Recruited among the German population of the state, the Ninth Wisconsin Volunteer Infantry mustered in at Camp Sigel, Milwaukee, on October 26, 1861. After reporting to Fort Leavenworth, Kansas in early January 1862, the Ninth joined the "Southwestern Expedition" into Kansas and Oklahoma. Among the other forces amassed for the expedition were two Indian infantry regiments. The leader of the expedition, Colonel William Wier, inflicted needless hardships on the men, marching them endlessly without supplies, foraging into Indian Country, and leaving his communications in possession of the enemy. At the request of his subordinate officers, Wier was later arrested and removed from the post.
Moved to the reorganized "Army of the Frontier," the Ninth immediately saw action at Newtonia, Missouri in late September 1862. Four companies of the Ninth unknowingly charged a superior Rebel force concealed behind a stone fence. Despite their valiant effort, the enemy turned their flanks, surrounding them, and later overtaking the Wisconsin contingent in the woods. In all, 28 men died and the Confederates took 167 prisoners.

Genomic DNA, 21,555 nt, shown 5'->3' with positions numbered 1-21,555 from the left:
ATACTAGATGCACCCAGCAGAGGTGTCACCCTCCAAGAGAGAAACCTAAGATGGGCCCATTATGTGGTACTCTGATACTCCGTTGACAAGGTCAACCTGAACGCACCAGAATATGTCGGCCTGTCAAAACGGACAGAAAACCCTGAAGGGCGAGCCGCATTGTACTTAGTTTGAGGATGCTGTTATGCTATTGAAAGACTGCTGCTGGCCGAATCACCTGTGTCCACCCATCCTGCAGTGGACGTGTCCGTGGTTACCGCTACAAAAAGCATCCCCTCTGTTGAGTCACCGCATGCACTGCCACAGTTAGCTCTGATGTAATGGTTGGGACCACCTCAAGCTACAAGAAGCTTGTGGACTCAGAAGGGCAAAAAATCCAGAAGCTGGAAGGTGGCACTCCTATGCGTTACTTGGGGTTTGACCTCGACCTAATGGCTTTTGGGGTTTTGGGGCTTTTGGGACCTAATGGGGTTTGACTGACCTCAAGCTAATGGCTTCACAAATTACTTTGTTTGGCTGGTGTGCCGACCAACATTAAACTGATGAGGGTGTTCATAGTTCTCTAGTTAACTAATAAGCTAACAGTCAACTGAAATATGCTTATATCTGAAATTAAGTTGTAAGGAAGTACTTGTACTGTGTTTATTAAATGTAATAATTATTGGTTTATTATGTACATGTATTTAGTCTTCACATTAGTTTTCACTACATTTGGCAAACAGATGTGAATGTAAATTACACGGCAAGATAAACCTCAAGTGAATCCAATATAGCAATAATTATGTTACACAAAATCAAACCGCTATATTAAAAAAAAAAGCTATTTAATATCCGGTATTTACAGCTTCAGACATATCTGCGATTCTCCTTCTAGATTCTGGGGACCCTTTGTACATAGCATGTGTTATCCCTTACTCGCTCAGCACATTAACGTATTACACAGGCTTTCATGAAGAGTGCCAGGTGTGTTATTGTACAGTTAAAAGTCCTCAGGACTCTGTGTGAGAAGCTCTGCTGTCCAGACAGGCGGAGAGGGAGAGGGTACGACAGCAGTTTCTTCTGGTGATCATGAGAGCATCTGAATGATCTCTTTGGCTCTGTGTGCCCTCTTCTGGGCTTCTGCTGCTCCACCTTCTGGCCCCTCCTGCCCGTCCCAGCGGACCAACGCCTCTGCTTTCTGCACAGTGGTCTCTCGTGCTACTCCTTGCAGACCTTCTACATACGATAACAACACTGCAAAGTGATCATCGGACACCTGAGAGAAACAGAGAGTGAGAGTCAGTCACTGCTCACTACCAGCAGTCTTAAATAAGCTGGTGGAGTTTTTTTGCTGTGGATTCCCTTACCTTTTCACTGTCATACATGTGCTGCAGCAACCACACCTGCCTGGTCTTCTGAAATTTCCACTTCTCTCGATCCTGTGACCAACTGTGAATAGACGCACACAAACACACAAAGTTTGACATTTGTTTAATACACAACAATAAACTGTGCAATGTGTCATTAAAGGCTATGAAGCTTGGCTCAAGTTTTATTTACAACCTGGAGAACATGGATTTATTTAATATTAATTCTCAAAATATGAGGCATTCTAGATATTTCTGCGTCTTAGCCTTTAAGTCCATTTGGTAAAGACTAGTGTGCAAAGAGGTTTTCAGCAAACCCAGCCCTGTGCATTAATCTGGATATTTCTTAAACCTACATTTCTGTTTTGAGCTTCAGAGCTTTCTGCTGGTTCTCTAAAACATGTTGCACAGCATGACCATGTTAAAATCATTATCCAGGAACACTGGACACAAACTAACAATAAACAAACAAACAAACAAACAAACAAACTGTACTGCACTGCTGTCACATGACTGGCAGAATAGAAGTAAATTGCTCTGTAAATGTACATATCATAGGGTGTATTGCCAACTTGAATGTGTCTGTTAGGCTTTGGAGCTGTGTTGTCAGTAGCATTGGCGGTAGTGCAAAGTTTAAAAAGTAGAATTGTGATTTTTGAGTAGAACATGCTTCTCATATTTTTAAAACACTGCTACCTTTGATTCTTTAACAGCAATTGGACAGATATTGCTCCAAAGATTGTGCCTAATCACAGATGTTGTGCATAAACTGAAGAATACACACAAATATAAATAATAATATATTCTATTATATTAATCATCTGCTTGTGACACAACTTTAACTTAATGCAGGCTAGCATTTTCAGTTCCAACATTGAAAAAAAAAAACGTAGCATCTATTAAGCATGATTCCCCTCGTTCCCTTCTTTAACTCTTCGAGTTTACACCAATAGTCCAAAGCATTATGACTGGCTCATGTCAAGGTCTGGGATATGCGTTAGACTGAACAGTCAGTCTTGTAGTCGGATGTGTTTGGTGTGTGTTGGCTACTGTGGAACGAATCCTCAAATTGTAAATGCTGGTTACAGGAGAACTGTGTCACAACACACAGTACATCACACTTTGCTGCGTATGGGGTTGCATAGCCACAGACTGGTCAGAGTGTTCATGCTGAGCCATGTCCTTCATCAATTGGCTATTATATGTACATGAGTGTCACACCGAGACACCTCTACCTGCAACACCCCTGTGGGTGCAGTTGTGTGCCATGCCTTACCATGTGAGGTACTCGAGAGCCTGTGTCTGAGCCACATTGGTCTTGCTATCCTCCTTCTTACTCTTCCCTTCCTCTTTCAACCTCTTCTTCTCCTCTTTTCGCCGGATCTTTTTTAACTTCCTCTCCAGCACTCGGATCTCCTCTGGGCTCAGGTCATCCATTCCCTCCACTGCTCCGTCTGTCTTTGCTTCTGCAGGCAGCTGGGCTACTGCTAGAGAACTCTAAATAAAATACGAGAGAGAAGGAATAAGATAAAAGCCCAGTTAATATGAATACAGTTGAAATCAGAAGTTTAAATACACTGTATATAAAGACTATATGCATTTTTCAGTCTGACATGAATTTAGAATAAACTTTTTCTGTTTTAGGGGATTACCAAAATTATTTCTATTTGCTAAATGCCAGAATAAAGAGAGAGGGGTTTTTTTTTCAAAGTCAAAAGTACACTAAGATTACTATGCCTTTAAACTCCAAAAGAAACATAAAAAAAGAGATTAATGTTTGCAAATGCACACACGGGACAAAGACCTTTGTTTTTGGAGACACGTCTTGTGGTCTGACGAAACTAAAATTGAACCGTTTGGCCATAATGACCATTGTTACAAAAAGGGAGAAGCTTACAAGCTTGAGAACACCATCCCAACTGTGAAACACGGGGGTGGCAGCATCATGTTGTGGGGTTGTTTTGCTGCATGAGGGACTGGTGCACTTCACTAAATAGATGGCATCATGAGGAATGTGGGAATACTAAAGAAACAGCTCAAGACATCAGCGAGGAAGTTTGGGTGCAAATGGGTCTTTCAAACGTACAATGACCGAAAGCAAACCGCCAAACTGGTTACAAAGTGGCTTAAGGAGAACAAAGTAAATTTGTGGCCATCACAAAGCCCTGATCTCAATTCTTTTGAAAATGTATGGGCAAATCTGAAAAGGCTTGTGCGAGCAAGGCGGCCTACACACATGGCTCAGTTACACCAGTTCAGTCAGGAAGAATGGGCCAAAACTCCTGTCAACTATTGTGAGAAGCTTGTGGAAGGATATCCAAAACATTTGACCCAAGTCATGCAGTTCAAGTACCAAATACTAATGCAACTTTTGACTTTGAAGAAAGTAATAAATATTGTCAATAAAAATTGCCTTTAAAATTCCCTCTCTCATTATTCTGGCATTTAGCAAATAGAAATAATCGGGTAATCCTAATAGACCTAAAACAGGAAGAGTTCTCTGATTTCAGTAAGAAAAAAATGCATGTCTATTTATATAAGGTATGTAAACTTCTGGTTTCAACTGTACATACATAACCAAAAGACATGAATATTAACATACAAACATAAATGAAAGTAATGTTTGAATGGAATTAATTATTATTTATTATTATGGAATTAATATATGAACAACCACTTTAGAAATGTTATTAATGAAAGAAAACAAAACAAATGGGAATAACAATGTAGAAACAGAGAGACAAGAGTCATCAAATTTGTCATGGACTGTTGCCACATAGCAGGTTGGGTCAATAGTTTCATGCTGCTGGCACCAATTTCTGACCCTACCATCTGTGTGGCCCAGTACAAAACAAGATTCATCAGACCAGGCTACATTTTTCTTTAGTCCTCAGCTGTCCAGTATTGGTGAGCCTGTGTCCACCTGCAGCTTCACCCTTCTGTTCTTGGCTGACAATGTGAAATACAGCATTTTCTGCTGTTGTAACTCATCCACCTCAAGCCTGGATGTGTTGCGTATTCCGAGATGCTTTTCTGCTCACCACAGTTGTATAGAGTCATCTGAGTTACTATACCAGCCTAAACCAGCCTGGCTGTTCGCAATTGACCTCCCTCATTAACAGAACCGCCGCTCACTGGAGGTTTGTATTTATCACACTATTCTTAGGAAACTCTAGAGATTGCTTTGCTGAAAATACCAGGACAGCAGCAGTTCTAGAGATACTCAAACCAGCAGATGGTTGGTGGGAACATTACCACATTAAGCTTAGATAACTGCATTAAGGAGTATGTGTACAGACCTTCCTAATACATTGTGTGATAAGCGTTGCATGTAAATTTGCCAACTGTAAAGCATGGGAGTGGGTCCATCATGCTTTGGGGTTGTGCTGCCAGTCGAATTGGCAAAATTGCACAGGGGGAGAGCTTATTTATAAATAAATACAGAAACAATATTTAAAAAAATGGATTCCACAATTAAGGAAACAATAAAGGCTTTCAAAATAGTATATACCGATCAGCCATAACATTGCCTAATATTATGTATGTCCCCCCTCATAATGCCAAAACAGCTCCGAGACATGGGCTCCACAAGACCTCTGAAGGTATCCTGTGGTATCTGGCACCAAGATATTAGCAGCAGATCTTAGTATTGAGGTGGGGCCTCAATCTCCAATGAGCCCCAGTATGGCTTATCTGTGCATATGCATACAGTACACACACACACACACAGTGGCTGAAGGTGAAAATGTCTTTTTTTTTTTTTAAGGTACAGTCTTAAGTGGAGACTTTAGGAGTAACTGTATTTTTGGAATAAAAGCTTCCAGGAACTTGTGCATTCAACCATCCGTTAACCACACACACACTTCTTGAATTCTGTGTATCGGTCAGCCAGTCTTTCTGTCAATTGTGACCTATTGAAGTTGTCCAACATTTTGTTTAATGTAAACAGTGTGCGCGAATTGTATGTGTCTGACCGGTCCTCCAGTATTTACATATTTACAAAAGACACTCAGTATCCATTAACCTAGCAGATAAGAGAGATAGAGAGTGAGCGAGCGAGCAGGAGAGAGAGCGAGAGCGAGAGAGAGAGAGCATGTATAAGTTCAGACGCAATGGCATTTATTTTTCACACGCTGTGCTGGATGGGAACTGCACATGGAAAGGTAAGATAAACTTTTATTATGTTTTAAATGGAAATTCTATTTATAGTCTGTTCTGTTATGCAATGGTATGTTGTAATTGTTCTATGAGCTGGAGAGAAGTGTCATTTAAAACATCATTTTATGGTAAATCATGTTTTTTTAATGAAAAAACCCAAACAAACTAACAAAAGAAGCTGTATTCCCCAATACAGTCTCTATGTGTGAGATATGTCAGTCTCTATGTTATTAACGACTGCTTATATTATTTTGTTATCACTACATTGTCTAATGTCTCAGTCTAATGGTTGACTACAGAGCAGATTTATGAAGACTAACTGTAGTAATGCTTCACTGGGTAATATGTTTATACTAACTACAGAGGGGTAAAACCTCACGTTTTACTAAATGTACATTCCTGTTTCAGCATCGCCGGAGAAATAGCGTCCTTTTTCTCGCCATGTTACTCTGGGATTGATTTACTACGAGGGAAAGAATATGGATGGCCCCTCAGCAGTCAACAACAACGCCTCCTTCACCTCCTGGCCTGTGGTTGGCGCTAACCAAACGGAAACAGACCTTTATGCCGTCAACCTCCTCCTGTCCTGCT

In 1864, the Ninth occupied the post of rear guard at the Union Army's crossing at Jenkins' Ferry. Against nearly 20,000 of General Kirby Smith's Rebels, the Ninth and the rest of the First Brigade gallantly held the line, forgetting, as General Friedrich Salomon said, "...they were tired, that they were hungry, [and] only remembered that they were ordered to hold their ground." After the initial attack, the crossing proceeded without further incident. The Ninth Wisconsin later fell back to Little Rock, where they remained stationed for the duration of the war.